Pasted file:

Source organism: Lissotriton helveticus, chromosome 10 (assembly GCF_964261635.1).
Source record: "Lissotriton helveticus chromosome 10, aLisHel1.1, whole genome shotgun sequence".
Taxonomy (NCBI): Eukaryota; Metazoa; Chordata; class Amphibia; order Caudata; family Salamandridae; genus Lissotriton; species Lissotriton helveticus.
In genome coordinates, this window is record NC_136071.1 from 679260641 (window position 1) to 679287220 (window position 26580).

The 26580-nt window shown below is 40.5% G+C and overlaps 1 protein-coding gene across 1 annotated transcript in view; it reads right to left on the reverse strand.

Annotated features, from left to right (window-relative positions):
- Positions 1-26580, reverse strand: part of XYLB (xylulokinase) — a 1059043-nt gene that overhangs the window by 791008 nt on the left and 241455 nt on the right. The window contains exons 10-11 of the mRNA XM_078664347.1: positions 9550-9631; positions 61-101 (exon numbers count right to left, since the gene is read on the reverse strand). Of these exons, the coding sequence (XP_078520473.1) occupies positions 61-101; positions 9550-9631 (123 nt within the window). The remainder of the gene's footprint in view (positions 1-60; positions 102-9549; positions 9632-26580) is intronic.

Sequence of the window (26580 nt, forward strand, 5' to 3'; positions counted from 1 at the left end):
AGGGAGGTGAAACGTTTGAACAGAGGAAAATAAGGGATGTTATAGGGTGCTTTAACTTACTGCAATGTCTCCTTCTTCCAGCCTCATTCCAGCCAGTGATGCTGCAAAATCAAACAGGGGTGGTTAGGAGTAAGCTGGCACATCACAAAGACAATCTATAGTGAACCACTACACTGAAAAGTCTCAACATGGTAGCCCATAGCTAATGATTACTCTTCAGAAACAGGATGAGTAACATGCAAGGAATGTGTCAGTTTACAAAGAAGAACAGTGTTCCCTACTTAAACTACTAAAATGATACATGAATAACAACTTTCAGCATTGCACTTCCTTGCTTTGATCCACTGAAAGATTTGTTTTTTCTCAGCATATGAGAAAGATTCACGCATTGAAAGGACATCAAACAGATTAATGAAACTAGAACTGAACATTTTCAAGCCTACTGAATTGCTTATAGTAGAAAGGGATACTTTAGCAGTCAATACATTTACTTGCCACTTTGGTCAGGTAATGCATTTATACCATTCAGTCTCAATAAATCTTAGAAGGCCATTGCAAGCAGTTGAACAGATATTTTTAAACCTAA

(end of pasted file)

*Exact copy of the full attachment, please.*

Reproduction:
Source organism: Lissotriton helveticus, chromosome 10 (assembly GCF_964261635.1).
Source record: "Lissotriton helveticus chromosome 10, aLisHel1.1, whole genome shotgun sequence".
Taxonomy (NCBI): Eukaryota; Metazoa; Chordata; class Amphibia; order Caudata; family Salamandridae; genus Lissotriton; species Lissotriton helveticus.
In genome coordinates, this window is record NC_136071.1 from 679260641 (window position 1) to 679287220 (window position 26580).

The 26580-nt window shown below is 40.5% G+C and overlaps 1 protein-coding gene across 1 annotated transcript in view; it reads right to left on the reverse strand.

Annotated features, from left to right (window-relative positions):
- Positions 1-26580, reverse strand: part of XYLB (xylulokinase) — a 1059043-nt gene that overhangs the window by 791008 nt on the left and 241455 nt on the right. The window contains exons 10-11 of the mRNA XM_078664347.1: positions 9550-9631; positions 61-101 (exon numbers count right to left, since the gene is read on the reverse strand). Of these exons, the coding sequence (XP_078520473.1) occupies positions 61-101; positions 9550-9631 (123 nt within the window). The remainder of the gene's footprint in view (positions 1-60; positions 102-9549; positions 9632-26580) is intronic.

Sequence of the window (26580 nt, forward strand, 5' to 3'; positions counted from 1 at the left end):
AGGGAGGTGAAACGTTTGAACAGAGGAAAATAAGGGATGTTATAGGGTGCTTTAACTTACTGCAATGTCTCCTTCTTCCAGCCTCATTCCAGCCAGTGATGCTGCAAAATCAAACAGGGGTGGTTAGGAGTAAGCTGGCACATCACAAAGACAATCTATAGTGAACCACTACACTGAAAAGTCTCAACATGGTAGCCCATAGCTAATGATTACTCTTCAGAAACAGGATGAGTAACATGCAAGGAATGTGTCAGTTTACAAAGAAGAACAGTGTTCCCTACTTAAACTACTAAAATGATACATGAATAACAACTTTCAGCATTGCACTTCCTTGCTTTGATCCACTGAAAGATTTGTTTTTTCTCAGCATATGAGAAAGATTCACGCATTGAAAGGACATCAAACAGATTAATGAAACTAGAACTGAACATTTTCAAGCCTACTGAATTGCTTATAGTAGAAAGGGATACTTTAGCAGTCAATACATTTACTTGCCACTTTGGTCAGGTAATGCATTTATACCATTCAGTCTCAATAAATCTTAGAAGGCCATTGCAAGCAGTTGAACAGATATTTTTAAACCTAA